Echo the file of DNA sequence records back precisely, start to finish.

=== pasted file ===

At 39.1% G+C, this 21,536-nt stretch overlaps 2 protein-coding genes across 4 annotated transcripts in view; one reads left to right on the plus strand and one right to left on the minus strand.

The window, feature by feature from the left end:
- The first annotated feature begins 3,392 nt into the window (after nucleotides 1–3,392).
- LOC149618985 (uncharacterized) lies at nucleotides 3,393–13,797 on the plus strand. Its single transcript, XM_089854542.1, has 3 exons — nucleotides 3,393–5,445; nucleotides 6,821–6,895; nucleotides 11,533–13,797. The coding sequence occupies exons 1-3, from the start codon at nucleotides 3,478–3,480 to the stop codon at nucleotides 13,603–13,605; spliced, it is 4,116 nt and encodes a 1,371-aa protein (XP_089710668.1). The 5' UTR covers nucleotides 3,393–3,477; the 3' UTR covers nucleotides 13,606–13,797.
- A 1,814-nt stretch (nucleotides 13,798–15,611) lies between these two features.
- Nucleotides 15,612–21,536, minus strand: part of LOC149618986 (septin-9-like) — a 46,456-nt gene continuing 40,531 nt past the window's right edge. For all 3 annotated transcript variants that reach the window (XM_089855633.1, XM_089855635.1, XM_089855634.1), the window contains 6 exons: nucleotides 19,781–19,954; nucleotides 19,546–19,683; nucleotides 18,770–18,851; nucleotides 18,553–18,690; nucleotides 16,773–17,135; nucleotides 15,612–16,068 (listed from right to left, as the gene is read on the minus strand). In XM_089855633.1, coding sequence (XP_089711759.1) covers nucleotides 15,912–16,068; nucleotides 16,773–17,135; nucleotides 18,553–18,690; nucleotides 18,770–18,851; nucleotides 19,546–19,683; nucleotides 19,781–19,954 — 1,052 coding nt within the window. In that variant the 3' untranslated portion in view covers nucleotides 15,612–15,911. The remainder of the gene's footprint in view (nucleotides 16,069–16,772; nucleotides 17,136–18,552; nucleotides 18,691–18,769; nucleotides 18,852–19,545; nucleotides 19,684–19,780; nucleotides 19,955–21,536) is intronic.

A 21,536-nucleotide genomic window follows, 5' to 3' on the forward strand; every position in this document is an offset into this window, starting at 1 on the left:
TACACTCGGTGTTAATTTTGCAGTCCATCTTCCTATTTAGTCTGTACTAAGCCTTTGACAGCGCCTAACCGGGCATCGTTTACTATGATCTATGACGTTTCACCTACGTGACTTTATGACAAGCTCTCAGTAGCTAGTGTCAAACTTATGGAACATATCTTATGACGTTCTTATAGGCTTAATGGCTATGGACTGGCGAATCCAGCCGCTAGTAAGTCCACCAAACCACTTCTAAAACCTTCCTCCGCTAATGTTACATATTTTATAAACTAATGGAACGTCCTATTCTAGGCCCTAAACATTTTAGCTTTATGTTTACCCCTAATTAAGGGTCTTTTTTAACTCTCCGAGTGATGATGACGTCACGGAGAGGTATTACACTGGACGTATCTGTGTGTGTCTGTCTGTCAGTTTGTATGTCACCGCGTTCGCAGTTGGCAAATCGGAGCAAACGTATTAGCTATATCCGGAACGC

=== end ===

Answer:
At 39.1% G+C, this 21,536-nt stretch overlaps 2 protein-coding genes across 4 annotated transcripts in view; one reads left to right on the plus strand and one right to left on the minus strand.

The window, feature by feature from the left end:
- The first annotated feature begins 3,392 nt into the window (after nucleotides 1–3,392).
- LOC149618985 (uncharacterized) lies at nucleotides 3,393–13,797 on the plus strand. Its single transcript, XM_089854542.1, has 3 exons — nucleotides 3,393–5,445; nucleotides 6,821–6,895; nucleotides 11,533–13,797. The coding sequence occupies exons 1-3, from the start codon at nucleotides 3,478–3,480 to the stop codon at nucleotides 13,603–13,605; spliced, it is 4,116 nt and encodes a 1,371-aa protein (XP_089710668.1). The 5' UTR covers nucleotides 3,393–3,477; the 3' UTR covers nucleotides 13,606–13,797.
- A 1,814-nt stretch (nucleotides 13,798–15,611) lies between these two features.
- Nucleotides 15,612–21,536, minus strand: part of LOC149618986 (septin-9-like) — a 46,456-nt gene continuing 40,531 nt past the window's right edge. For all 3 annotated transcript variants that reach the window (XM_089855633.1, XM_089855635.1, XM_089855634.1), the window contains 6 exons: nucleotides 19,781–19,954; nucleotides 19,546–19,683; nucleotides 18,770–18,851; nucleotides 18,553–18,690; nucleotides 16,773–17,135; nucleotides 15,612–16,068 (listed from right to left, as the gene is read on the minus strand). In XM_089855633.1, coding sequence (XP_089711759.1) covers nucleotides 15,912–16,068; nucleotides 16,773–17,135; nucleotides 18,553–18,690; nucleotides 18,770–18,851; nucleotides 19,546–19,683; nucleotides 19,781–19,954 — 1,052 coding nt within the window. In that variant the 3' untranslated portion in view covers nucleotides 15,612–15,911. The remainder of the gene's footprint in view (nucleotides 16,069–16,772; nucleotides 17,136–18,552; nucleotides 18,691–18,769; nucleotides 18,852–19,545; nucleotides 19,684–19,780; nucleotides 19,955–21,536) is intronic.

A 21,536-nucleotide genomic window follows, 5' to 3' on the forward strand; every position in this document is an offset into this window, starting at 1 on the left:
TACACTCGGTGTTAATTTTGCAGTCCATCTTCCTATTTAGTCTGTACTAAGCCTTTGACAGCGCCTAACCGGGCATCGTTTACTATGATCTATGACGTTTCACCTACGTGACTTTATGACAAGCTCTCAGTAGCTAGTGTCAAACTTATGGAACATATCTTATGACGTTCTTATAGGCTTAATGGCTATGGACTGGCGAATCCAGCCGCTAGTAAGTCCACCAAACCACTTCTAAAACCTTCCTCCGCTAATGTTACATATTTTATAAACTAATGGAACGTCCTATTCTAGGCCCTAAACATTTTAGCTTTATGTTTACCCCTAATTAAGGGTCTTTTTTAACTCTCCGAGTGATGATGACGTCACGGAGAGGTATTACACTGGACGTATCTGTGTGTGTCTGTCTGTCAGTTTGTATGTCACCGCGTTCGCAGTTGGCAAATCGGAGCAAACGTATTAGCTATATCCGGAACGC